I was in the throes of a life crisis when I met my hair stylist– only I didn’t know how to call it that then. I’d recently separated, my job had me stressed to the point I couldn’t see straight, and I’d lost about 50lbs– so even my body felt strange to me. She gave me the professional cut I wanted, though she herself had fantastic purple hair. I silently envied her and her hair. She cut all my hair off when I’d had enough with… everything, and understood it was a freedom cry. She smiled when I took a new job and grew it back out again, and cut it off when again it was time to revise who I thought I was. She only mildly rolled her eyes when I told her I wanted to go blonde, despite having just gotten the nice deep red color we’d been working towards for months. Every time I’ve not known what to do with myself or my life, she’s given me the hair I needed. But yesterday, sensing that I was in another, somehow different place, she dyed the front of it blues, greens, and purples– which I love possibly more than any other ‘do I’ve had. I realized on the drive home, when I was trying very hard not to make my hair catch the sunlight so I could see it in the rearview mirror, that she’s my people. She gets me and supports me no matter where I am. But more than that, she imagines possibilites for my wild and precious life that I don’t always see for myself.
We need people in our corner, especially when it comes to becoming healthy. One of the places where I repeatedly failed at losing weight was believing that I could do it alone. I would try to eat “healthier” and then cave when I was alone and my emotions wound up tasting like Ben & Jerry’s. I’d start every morning telling myself I’d go to the gym, but my resolve had usually melted by 10 or 11 a.m. when I was already so tired from carrying myself around through the day. If I made it to the gym, I played around on the machines until I felt a bead of sweat, and then justified coming home. I picked machines not because I knew what they did, but because they were on the perimeter of the gym, where I wouldn’t be as likely to get noticed. Or worse, I justified the “healthy” frozen yogurt store on the way home– with its dazzling array of brightly colored, sugary toppings. (But hey, I earned a “small” treat.) I could go on and on (andonandon…this is the song that doesn’t end, yes it goes on and on my friend!) with examples.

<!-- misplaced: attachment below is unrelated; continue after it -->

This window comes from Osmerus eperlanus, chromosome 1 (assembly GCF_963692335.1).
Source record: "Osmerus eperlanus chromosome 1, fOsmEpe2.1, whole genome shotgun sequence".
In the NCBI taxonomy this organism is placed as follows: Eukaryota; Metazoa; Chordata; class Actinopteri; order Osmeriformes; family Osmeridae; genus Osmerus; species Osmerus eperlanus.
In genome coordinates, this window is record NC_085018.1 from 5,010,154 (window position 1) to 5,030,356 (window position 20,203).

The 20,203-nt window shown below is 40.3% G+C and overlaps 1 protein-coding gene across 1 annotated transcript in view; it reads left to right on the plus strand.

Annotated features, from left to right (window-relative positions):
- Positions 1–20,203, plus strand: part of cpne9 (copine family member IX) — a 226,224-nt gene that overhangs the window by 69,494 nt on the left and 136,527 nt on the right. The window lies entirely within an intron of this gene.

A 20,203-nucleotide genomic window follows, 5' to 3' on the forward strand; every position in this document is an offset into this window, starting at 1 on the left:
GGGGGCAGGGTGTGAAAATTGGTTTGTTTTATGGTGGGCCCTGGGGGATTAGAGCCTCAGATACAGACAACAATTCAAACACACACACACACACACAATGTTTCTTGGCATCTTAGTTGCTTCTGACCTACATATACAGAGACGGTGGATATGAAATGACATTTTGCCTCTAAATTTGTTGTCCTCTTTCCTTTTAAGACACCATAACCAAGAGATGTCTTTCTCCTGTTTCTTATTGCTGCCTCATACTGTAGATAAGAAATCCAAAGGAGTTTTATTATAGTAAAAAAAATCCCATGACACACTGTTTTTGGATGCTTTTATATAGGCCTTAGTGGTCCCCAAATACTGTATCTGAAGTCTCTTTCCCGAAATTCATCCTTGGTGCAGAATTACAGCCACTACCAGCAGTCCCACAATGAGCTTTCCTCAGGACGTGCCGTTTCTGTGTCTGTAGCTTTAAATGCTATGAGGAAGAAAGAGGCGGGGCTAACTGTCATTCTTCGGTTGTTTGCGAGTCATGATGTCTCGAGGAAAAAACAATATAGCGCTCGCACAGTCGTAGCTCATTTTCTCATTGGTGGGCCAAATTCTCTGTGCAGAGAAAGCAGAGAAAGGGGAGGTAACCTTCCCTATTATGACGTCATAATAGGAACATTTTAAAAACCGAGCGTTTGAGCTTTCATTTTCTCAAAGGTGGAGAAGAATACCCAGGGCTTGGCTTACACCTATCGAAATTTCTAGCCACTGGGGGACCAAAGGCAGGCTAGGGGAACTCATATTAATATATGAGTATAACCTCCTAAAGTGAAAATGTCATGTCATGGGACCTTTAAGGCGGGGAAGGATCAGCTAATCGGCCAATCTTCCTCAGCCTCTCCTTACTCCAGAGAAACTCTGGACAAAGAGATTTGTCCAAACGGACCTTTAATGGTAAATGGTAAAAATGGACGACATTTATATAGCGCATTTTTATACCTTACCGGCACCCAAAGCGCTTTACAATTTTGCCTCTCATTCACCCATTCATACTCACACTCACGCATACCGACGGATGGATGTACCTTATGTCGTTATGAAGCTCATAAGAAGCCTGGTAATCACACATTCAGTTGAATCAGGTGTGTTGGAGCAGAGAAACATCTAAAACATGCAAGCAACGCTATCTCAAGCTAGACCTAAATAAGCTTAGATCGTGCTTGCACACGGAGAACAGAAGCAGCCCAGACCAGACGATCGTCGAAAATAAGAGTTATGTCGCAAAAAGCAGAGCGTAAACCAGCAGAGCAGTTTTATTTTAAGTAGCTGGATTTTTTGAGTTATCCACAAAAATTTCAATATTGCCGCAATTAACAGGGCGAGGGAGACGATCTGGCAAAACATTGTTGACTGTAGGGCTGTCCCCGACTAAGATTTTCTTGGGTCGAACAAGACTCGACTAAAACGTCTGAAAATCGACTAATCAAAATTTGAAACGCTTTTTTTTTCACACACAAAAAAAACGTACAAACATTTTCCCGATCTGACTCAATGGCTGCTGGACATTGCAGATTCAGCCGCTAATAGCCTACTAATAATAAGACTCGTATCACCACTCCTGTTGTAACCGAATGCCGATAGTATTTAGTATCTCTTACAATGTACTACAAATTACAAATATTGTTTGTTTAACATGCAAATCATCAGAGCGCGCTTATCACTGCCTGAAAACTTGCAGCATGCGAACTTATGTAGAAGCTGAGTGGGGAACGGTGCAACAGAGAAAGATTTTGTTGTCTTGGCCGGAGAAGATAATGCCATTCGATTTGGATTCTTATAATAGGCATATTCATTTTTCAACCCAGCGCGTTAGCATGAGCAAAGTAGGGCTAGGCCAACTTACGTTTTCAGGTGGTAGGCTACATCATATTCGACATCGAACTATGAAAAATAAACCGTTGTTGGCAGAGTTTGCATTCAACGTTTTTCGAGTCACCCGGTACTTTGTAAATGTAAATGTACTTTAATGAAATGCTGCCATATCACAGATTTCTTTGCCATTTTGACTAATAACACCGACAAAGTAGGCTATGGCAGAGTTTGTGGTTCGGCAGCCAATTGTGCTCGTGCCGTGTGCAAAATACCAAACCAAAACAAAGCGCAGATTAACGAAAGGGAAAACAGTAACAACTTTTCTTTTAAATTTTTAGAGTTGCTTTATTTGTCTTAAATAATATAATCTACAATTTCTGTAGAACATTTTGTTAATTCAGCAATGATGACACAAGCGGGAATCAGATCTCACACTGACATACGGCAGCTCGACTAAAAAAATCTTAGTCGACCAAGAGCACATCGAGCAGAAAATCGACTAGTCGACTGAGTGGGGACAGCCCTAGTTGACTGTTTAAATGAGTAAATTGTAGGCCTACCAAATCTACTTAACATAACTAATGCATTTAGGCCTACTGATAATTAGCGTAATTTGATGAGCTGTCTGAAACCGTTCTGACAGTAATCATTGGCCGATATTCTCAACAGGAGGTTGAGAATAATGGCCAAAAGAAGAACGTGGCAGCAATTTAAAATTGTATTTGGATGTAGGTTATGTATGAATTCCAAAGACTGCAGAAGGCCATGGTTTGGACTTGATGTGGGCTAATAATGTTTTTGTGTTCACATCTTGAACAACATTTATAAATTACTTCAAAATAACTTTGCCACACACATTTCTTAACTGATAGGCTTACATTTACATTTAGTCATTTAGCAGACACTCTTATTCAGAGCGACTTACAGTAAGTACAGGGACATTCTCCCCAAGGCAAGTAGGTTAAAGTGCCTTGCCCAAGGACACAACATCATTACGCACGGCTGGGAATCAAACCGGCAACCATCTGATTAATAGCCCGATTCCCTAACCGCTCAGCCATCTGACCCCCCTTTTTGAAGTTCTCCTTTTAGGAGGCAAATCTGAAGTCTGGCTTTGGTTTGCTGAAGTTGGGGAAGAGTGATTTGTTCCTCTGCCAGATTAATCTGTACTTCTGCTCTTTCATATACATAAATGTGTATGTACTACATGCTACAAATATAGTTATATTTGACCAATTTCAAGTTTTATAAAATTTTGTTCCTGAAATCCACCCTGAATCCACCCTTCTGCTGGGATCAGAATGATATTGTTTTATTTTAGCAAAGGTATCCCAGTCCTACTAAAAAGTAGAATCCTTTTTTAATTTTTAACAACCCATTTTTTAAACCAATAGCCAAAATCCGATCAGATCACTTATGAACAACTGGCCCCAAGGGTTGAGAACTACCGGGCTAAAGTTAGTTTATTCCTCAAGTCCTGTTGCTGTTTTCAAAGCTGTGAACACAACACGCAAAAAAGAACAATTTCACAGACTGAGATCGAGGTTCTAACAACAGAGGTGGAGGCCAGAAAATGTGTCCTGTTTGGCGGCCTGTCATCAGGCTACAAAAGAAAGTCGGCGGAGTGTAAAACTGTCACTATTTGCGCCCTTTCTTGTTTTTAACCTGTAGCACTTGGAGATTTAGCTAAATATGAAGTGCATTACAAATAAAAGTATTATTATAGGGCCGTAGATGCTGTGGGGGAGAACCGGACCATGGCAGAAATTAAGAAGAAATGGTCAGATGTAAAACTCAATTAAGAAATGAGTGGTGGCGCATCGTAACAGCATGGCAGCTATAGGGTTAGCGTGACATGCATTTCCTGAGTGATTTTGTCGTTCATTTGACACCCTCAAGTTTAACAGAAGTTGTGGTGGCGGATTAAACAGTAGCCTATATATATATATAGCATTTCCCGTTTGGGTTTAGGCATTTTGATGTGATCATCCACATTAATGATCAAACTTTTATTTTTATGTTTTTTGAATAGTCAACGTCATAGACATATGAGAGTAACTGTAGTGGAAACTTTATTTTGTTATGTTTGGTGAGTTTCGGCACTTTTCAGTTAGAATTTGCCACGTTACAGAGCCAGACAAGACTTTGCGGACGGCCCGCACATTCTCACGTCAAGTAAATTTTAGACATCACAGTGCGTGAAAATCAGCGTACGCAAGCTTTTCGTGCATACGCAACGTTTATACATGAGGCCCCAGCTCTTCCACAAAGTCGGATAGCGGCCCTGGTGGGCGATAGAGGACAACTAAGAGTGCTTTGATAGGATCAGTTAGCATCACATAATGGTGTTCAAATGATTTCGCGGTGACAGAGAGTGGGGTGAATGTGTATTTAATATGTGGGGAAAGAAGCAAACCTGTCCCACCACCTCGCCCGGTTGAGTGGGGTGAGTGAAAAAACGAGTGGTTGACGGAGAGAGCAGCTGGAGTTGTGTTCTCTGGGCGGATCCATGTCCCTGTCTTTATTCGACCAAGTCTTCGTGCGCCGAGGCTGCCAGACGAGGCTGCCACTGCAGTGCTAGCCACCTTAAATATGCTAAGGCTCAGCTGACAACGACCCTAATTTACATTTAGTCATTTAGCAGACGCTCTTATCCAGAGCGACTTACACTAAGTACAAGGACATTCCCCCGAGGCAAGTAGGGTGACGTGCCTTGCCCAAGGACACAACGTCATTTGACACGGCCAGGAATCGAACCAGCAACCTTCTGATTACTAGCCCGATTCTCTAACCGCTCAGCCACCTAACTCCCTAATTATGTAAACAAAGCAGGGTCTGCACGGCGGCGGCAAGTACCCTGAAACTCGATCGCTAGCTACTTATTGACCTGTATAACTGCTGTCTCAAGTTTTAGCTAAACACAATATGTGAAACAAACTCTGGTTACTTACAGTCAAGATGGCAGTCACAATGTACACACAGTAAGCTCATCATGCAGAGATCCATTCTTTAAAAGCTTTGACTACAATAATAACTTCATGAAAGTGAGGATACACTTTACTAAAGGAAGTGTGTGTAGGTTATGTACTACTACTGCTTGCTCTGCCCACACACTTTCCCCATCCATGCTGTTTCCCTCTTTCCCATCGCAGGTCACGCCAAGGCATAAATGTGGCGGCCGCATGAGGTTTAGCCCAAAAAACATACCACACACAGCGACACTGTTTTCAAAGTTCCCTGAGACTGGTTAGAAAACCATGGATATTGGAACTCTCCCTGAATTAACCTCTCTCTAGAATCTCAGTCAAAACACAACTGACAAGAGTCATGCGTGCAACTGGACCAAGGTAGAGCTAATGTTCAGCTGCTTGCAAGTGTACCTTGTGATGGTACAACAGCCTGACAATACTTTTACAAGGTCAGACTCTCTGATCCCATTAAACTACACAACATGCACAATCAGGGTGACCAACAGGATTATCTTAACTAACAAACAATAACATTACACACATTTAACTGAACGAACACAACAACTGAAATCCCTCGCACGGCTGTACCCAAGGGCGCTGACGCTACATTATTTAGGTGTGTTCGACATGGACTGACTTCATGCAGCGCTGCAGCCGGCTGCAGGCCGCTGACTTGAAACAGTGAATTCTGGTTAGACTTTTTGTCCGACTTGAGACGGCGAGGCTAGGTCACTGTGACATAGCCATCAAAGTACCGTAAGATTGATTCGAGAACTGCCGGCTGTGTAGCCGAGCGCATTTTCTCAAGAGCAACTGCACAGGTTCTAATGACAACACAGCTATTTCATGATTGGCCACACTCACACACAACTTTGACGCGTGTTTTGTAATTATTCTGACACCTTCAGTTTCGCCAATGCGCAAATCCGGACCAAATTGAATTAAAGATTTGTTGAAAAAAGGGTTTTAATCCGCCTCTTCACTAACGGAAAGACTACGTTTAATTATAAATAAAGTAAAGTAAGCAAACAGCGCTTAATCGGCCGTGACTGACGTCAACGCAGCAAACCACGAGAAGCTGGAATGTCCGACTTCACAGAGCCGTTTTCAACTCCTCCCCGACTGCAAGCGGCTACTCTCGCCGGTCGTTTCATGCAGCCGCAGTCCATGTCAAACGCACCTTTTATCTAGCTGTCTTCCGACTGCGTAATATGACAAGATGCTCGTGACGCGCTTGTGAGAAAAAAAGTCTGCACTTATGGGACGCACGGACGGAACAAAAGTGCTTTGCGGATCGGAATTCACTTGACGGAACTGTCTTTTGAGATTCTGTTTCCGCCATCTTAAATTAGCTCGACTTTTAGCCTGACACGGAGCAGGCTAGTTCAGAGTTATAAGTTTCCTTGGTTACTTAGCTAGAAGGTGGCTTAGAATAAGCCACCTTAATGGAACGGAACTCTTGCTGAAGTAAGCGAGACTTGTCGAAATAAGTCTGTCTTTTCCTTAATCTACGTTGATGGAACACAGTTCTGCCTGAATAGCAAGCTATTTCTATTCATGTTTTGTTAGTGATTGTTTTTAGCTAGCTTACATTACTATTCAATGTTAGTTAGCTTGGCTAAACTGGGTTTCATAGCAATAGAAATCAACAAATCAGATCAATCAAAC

Once I finally started working out with a trainer, my world changed. He was the first of my fitness tribe but really, he just helped open the door to me meeting the rest of them. But at least while talking or training with him, I had one person who believed in what I was doing. There was one person that was as passionate about my success as I would finally learn to be. There was one person who, when I wanted to quit on my dream, would make me reconsider. As I got in the gym though, my tribe grew. Day after day, I’d see the same people– and they became family. They would ask how it was going. They’d cheer me on when I was trying to figure out how to lift all.the. heavy. things, while at the same time not dying and attempting with one finger to let my trainer know how very much I liked that workout. They noticed if I didn’t show up for several days, or when I seemed tired or discouraged. Whatever I thought about people judging me in the gym turned out to be the farthest thing from reality.
As I became a trainer, my tribe grew again. This time, it expanded to include men and women who didn’t always have the answers (which is why they came to me) but who just wouldn’t give up. Later, it began to include a group of women (all moms, most several years older than I was) who trained hard together several times a week. They’d done a lot more cardio than I had, and they were fitter than I was– and they made me work for it to feel like I had a place. They made me better.
After trying and failing for most of my life, I finally found something that works. The meal plans were a huge part and the training helped me do things I never imagined possible (like a real, hands forward, chin clears the bar, smooth like buttah chin-up.) But without people, my people, my tribe, I know I never would have done it.
Find YOUR tribe. You’ll know them when you see them. They’re the ones with eyes
on goals in the same direction as yours. They’re the ones with a fire inside them, or at least that same stubborn refusal to quit. They’re the ones who will offer a word to lift you up and challenge you, when all you remember how to do is frump around. And they’re the ones who, as someone said to me years ago, “love you to the best of YOUR intentions.”